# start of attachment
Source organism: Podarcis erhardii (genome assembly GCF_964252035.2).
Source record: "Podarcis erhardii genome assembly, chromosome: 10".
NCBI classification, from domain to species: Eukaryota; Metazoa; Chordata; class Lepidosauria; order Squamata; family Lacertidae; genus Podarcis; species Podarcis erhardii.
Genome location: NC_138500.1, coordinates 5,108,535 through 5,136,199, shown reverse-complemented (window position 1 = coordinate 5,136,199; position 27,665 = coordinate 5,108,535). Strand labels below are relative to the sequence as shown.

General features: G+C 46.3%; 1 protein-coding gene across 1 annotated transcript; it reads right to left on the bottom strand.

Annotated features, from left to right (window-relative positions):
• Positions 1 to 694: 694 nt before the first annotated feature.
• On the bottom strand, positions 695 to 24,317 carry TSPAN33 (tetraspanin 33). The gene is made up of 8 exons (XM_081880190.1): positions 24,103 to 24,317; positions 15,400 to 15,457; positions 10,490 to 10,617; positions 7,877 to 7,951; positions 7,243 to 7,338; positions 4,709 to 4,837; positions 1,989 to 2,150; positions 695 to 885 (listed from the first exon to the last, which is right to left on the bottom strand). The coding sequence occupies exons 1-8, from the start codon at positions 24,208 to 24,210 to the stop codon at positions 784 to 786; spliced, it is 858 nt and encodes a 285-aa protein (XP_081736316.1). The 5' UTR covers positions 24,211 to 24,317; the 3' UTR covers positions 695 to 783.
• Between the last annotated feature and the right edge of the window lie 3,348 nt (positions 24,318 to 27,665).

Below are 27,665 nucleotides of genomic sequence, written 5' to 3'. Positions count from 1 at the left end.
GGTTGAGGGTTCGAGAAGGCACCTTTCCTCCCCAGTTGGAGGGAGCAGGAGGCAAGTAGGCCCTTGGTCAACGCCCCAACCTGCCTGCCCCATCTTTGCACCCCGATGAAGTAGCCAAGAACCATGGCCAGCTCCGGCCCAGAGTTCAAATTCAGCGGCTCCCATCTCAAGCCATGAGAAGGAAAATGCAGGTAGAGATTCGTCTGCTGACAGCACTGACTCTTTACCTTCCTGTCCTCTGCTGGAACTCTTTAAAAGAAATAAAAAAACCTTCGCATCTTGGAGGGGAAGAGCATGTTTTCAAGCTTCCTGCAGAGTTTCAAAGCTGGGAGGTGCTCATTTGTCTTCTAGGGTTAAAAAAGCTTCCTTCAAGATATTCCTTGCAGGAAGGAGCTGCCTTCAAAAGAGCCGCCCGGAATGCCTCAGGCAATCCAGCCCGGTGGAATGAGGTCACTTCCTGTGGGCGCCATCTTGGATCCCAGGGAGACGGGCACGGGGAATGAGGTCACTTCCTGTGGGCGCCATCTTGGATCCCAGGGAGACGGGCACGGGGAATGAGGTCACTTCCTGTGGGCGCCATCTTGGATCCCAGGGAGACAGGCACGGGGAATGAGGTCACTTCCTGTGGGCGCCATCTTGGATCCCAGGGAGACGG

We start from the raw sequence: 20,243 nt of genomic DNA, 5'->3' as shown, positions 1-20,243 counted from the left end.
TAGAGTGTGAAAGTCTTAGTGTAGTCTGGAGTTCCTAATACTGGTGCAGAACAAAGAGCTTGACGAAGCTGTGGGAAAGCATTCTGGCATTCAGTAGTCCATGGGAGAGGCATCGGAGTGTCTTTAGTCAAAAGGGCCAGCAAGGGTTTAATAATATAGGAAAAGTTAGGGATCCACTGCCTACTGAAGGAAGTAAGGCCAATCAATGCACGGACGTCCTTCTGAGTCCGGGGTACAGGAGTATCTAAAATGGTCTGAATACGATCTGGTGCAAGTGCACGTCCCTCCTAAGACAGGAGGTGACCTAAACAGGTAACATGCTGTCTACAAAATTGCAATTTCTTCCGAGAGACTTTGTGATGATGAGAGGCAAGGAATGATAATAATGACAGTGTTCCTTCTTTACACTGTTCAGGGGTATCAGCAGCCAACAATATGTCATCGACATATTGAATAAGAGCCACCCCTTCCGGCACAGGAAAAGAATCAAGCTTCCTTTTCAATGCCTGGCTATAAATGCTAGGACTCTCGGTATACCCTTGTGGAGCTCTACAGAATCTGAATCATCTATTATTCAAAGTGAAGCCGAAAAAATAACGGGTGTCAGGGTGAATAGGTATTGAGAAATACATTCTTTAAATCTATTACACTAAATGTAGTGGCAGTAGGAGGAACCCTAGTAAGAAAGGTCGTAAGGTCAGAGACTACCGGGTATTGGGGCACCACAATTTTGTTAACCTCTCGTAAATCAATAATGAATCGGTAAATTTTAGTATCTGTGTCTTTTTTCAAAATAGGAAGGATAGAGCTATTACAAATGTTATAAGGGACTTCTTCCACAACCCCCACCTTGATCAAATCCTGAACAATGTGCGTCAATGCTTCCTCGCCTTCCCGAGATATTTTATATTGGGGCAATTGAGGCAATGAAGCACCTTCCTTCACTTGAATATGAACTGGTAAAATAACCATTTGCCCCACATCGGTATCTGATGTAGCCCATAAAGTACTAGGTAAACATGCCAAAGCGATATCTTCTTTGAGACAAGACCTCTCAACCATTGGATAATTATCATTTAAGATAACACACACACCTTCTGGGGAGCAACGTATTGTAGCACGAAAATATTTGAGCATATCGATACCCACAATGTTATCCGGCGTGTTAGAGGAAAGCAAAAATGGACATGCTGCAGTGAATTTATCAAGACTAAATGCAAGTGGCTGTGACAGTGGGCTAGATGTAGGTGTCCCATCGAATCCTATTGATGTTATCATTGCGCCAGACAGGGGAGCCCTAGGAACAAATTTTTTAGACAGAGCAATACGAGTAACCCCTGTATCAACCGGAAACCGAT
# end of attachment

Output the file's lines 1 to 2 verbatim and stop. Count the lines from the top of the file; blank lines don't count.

Source organism: Podarcis erhardii (genome assembly GCF_964252035.2).
Source record: "Podarcis erhardii genome assembly, chromosome: 10".